The fragile and unconditional ceasefire which entered into force after 11 days of fighting between Hamas and Israel still holds but needs to become permanent to allow for the long-term reconstruction of the Gaza Strip and the prevention of recurrent outbreaks of violence.
“We cannot tackle the reconstruction of what was destroyed in the latest war only to face a period of calm which will be interrupted by a new cycle of violence,” said Peter Stano, EU lead spokesperson for foreign affairs, at a press conference in Brussels on Friday (28 May).
“The status quo isn’t sustainable. Security and peace for Israelis and Palestinians can only be achieved through a negotiated political solution. The root causes of the conflict must be dealt with by restoring the political horizon towards a two-state solution.”
He was referring to EU’s foreign policy chief, High Representative Josep Borrell, who said on Thursday, after an informal meeting of EU foreign affairs ministers that the international community, and in particular the EU, cannot continue reconstructing every two, three years what has been destroyed in a new wave of violence.
“That is why I insist on the need to start another process of peacekeeping, because the status quo is not affordable,” he added.
“No one can believe that the Palestinian question is over, it is not over. We can consider that the Israel-Arab question is over, because with the Abraham Agreements a lot of Arab countries have been recognising Israel, but the core of the problem between Palestine and Israel has not been solved.”
However, the High Representative is still absent from the region and has not visited it since he was appointed.
The US state secretary Anthony Blinken visited Israel, the West Bank, Jordan and Egypt last week to discuss the way forward with the American partners in the region. The foreign ministers of three EU member states, Germany, Austria and the Czech Republic, visited Israel on the last day of hostilities before the ceasefire.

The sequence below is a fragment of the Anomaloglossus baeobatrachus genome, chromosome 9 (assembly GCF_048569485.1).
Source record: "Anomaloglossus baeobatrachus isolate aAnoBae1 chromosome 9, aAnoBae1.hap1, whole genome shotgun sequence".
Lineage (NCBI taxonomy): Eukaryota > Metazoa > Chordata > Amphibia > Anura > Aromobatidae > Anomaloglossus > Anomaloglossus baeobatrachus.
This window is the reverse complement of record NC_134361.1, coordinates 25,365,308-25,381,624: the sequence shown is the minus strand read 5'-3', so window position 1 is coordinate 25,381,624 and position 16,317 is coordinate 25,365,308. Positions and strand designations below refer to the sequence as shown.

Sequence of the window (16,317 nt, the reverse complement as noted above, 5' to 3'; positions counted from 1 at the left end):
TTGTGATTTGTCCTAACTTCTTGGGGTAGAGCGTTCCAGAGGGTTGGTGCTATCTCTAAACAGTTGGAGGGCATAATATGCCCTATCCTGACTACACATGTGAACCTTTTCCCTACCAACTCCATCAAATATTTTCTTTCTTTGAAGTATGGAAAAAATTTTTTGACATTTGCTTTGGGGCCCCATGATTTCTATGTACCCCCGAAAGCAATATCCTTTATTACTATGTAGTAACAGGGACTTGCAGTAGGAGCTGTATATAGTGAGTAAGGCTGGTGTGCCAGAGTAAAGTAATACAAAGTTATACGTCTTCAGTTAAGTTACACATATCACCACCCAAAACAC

Does Borrell also intend to travel to the region? Apparently not in the near future. He has been invited to visit Lebanon, another country where the situation in his own words is not sustainable, but only intends to do it in the coming month.
Instead, according to his spokesperson, he is sending the Dutch diplomat Sven Koopmans, the newly appointed EU Special Representative (EUSR) for the Middle East Peace Process, on his behalf to deliver the conclusions of the latest foreign affairs council. “He is travelling in the region and is very active in conveying EU’s messages to our partners there.”
According to media reports, Egypt has invited Hamas and Israel to conduct indirect talks in Kairo this week, via its mediation, on finding a formula for a sustainable ceasefire by reconciling the conditions of the two sides. Is EU also prepared to reassess the situation and involve Hamas in talks?
“Our position has not changed,” the EU spokesperson replied. “Hamas is a designated terrorist organsation and the policy of no contacts with Hamas still applies.”
Israel can hardly afford to stick to its previous policies and avoid talks, direct or indirect with Hamas, without risking that the ceasefire will unravel sooner or later. In fact, the current Israeli government bought temporary calm by allowing Qatar to transfer monthly amounts of cash to Hamas. Some of the money was diverted by Hamas to produce rockets and build an underground network of tunnels.
In the meantime, EU is caring for the immediate humanitarian needs in Gaza but seems to have no clue on how to contribute to a sustainable reconstruction while preventing Hamas from rearming itself, at the expense of the habitants in Gaza, and threatening again to launch indiscriminate rocket attacks against Israel under the pretext of defending Jerusalem.
The Brussels Times